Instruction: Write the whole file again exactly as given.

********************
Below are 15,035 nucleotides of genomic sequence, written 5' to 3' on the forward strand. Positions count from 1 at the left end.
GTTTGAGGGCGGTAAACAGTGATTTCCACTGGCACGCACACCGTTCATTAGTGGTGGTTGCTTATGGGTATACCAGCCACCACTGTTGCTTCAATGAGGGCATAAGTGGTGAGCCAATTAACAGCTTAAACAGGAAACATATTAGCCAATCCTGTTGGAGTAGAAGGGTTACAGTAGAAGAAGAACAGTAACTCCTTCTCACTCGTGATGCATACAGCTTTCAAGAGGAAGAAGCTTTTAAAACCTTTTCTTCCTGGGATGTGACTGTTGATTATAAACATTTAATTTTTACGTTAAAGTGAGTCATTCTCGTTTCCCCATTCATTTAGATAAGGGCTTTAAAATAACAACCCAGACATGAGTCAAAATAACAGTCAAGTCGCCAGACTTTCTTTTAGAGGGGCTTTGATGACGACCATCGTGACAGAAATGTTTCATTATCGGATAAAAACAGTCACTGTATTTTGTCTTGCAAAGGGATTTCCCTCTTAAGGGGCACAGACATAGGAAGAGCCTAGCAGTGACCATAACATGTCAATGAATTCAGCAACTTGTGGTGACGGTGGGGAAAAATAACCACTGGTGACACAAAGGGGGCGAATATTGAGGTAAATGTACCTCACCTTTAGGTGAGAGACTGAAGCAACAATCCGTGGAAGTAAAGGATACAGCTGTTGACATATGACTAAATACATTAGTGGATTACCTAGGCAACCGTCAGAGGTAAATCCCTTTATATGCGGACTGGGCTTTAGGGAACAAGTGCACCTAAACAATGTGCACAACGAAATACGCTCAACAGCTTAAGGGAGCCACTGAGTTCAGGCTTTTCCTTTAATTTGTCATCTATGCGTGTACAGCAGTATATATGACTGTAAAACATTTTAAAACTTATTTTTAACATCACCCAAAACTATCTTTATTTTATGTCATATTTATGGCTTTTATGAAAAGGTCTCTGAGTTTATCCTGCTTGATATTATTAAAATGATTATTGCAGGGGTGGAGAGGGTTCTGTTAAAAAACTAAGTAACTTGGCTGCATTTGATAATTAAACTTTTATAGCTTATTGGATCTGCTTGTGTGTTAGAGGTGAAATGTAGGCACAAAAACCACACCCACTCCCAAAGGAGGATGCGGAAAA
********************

Below are 15,035 nucleotides of genomic sequence, written 5' to 3' on the forward strand. Positions count from 1 at the left end.
GTTTGAGGGCGGTAAACAGTGATTTCCACTGGCACGCACACCGTTCATTAGTGGTGGTTGCTTATGGGTATACCAGCCACCACTGTTGCTTCAATGAGGGCATAAGTGGTGAGCCAATTAACAGCTTAAACAGGAAACATATTAGCCAATCCTGTTGGAGTAGAAGGGTTACAGTAGAAGAAGAACAGTAACTCCTTCTCACTCGTGATGCATACAGCTTTCAAGAGGAAGAAGCTTTTAAAACCTTTTCTTCCTGGGATGTGACTGTTGATTATAAACATTTAATTTTTACGTTAAAGTGAGTCATTCTCGTTTCCCCATTCATTTAGATAAGGGCTTTAAAATAACAACCCAGACATGAGTCAAAATAACAGTCAAGTCGCCAGACTTTCTTTTAGAGGGGCTTTGATGACGACCATCGTGACAGAAATGTTTCATTATCGGATAAAAACAGTCACTGTATTTTGTCTTGCAAAGGGATTTCCCTCTTAAGGGGCACAGACATAGGAAGAGCCTAGCAGTGACCATAACATGTCAATGAATTCAGCAACTTGTGGTGACGGTGGGGAAAAATAACCACTGGTGACACAAAGGGGGCGAATATTGAGGTAAATGTACCTCACCTTTAGGTGAGAGACTGAAGCAACAATCCGTGGAAGTAAAGGATACAGCTGTTGACATATGACTAAATACATTAGTGGATTACCTAGGCAACCGTCAGAGGTAAATCCCTTTATATGCGGACTGGGCTTTAGGGAACAAGTGCACCTAAACAATGTGCACAACGAAATACGCTCAACAGCTTAAGGGAGCCACTGAGTTCAGGCTTTTCCTTTAATTTGTCATCTATGCGTGTACAGCAGTATATATGACTGTAAAACATTTTAAAACTTATTTTTAACATCACCCAAAACTATCTTTATTTTATGTCATATTTATGGCTTTTATGAAAAGGTCTCTGAGTTTATCCTGCTTGATATTATTAAAATGATTATTGCAGGGGTGGAGAGGGTTCTGTTAAAAAACTAAGTAACTTGGCTGCATTTGATAATTAAACTTTTATAGCTTATTGGATCTGCTTGTGTGTTAGAGGTGAAATGTAGGCACAAAAACCACACCCACTCCCAAAGGAGGATGCGGAAAA